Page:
Once one gets past the rather mean-spirited depiction of the 'typical' grammar snob, I'm more in agreement with Chalabi than not, though I think what she is missing is the question of audience. If I'm editing a novel and I miss catching that a character says 'less' instead of 'fewer', well, that's not as big a deal as if I miss that in a government paper which represents more formal writing; and if I miss that in an academic journal, I might actually be allowing a significant error through because precision of language is crucial in describing an experiment or scientific concclusion. The example Chalabi uses of how of the dictionary recognizes modern usage more readily than grammar snobs is the word 'literally', but her narration glosses over the fact that we can see in the video that the dictionary entry clearly identifies the updated meaning as 'informal'. So if my daughter uses 'literally' to mean metaphorically as she rants about her roommate, I'm not about to interrupt her with a correction. That would be mean spirited and silencing. But if she uses 'literally' metaphorically in a paper she's handing into her English prof, I'm going to point that out. I try not to interrupt speakers with grammar objections, and I'm okay with informal English in emails and blog posts or whatever; but if one is writing in a formal context, formal English is to be preferred, though clarity trumps all, always.
One reason to have editors is to help people express themselves in formal contexts when they have something significant to say and want to get it right: When speaking to power, it's sometimes helpful to speak Power's dialect.
But I agree with Chalabi that constantly correcting someone's grammar is silencing. The meaning of the phrase "I ain't never" is perfectly clear, even though grammatically incorrect for formal English. Recognizing that it is part of black dialect is important because, for generations, blacks underperformed in schools partly because every time black students spoke in their mother dialect, a white teacher (or assimilated black) would interrupt and tell them that they were wrong. I'm not sure the Ebonics movement is entirely the correct response here, but ignoring the issues of class and race and gender conflict inherent in language is worse. There are more English speakers in India than there are in England, so it's not entirely clear to me why only the Queen's English counts. If I am editing a novel by a Chinese Canadian, and the author's language usage shows vestiges of her Chinese heritage, I'm not sure I want to entirely edit that out. Maybe yes if it's a fantasy novel intended for a general mass (probably American) market; but if it's a novel about life in China, or about the Chinese immigrant experience in Canada, not so much! I want to retain the author's authentic voice, as if she were talking directly to the reader, though enough editing so that doesn't become a barrier to reader's comprehension. For me, clarity is always king. The reader should feel as if the author is speaking directly to her, but not with such a thick accent as to not be understandable. The trick is to find the right balance between reader effort (sometimes the reader should have to work a little to understand!) and reader comfort (but they have to keep reading!). That, in part, depends on the significance of the work (literature or escapism; is the reader trying to experience a culture or solve a whodoneit?) and in part on the intention/wishes of the author on dimensions such as critical acclaim vs sales....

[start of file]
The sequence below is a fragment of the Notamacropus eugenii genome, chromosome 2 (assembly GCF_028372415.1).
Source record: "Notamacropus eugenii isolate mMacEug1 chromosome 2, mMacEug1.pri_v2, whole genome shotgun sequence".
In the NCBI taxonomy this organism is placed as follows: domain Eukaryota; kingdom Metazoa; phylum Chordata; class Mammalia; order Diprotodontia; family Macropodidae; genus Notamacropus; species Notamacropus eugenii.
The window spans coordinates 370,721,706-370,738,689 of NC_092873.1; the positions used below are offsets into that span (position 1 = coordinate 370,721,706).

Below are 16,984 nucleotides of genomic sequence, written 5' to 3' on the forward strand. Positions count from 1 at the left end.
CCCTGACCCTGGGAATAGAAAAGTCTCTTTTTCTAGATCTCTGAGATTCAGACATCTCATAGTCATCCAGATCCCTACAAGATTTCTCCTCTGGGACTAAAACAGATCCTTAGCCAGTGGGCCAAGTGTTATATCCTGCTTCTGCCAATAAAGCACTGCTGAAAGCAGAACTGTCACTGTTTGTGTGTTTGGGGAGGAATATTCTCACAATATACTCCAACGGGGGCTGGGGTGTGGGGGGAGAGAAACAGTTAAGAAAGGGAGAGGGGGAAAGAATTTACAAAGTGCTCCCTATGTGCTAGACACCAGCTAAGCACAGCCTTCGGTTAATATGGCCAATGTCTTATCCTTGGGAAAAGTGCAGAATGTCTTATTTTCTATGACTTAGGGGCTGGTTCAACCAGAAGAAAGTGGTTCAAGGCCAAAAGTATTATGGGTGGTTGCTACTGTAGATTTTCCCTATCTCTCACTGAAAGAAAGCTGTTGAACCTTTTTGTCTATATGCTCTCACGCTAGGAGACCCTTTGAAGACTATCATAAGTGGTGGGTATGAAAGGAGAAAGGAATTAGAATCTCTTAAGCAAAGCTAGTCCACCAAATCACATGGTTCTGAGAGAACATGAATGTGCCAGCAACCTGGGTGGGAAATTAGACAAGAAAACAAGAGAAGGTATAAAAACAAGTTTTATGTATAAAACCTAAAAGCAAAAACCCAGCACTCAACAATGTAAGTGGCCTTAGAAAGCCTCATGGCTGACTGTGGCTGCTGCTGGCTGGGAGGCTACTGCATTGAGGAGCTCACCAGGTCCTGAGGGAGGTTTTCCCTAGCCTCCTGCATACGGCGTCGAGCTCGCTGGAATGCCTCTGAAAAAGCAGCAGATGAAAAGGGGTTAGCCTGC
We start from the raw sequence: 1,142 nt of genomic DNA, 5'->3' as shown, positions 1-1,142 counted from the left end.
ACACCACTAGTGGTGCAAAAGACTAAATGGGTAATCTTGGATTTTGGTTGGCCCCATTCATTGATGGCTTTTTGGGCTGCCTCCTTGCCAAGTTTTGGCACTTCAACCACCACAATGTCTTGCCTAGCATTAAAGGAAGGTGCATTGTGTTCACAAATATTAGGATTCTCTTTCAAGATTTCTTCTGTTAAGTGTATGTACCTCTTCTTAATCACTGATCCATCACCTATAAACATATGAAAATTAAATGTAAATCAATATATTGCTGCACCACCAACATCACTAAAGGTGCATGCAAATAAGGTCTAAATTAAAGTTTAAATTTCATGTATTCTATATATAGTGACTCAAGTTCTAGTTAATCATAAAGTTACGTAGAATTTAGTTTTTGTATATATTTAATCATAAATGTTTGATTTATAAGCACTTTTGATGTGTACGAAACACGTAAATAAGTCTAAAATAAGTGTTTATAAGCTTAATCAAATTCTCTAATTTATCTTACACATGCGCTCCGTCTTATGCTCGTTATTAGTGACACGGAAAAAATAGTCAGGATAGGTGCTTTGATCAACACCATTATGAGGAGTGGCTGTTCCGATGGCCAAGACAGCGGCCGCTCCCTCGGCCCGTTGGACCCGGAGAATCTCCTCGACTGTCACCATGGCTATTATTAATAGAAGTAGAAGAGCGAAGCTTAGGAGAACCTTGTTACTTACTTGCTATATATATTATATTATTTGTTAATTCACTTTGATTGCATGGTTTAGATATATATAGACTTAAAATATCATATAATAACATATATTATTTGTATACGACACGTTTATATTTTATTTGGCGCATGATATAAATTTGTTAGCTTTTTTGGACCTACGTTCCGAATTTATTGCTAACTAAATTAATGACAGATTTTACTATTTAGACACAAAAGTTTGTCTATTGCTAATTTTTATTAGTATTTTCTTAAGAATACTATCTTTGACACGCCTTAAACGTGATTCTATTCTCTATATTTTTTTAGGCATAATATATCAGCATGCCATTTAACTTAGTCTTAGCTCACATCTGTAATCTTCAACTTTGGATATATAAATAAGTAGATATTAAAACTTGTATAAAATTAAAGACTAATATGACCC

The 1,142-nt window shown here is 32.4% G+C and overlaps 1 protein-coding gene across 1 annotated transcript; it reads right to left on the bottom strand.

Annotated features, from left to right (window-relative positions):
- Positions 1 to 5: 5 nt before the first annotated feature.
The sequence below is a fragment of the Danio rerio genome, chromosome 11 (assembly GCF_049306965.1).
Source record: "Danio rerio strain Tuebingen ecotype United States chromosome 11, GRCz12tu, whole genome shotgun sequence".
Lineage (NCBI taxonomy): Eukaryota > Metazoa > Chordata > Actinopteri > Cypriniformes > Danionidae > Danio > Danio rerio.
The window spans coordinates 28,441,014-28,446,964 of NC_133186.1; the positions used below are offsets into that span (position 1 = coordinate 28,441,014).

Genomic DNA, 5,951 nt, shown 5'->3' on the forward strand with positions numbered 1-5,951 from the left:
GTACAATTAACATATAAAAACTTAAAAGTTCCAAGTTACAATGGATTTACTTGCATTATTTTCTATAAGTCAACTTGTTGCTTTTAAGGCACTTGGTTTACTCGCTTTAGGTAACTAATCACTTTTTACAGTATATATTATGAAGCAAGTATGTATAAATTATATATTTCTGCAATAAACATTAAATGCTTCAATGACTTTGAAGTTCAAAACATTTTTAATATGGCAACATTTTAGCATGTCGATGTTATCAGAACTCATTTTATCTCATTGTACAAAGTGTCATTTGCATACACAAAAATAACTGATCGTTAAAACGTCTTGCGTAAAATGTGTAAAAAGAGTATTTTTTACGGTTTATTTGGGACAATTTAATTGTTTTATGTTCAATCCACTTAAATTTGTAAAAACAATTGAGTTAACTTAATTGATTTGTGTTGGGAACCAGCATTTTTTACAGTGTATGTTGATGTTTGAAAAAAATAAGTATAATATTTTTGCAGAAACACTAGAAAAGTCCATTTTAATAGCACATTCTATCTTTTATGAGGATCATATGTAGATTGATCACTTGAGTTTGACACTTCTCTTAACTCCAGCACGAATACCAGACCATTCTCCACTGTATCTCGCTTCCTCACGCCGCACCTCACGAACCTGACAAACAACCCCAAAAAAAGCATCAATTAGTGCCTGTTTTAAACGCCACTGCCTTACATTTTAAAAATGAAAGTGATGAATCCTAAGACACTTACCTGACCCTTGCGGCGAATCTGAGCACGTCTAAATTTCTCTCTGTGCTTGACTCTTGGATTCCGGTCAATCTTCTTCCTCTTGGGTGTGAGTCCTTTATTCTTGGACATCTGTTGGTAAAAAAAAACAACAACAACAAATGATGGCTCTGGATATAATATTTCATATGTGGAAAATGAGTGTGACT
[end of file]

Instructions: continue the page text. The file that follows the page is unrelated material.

So yes, interesting video expressing an important point. As an editor, I have a responsibility to help the writer fit the grammar to the intended purpose and audience, with the default as 'fix the grammar' because that's why clients seek out editors. But outside of paid editing work, if they don't ask, don't tell.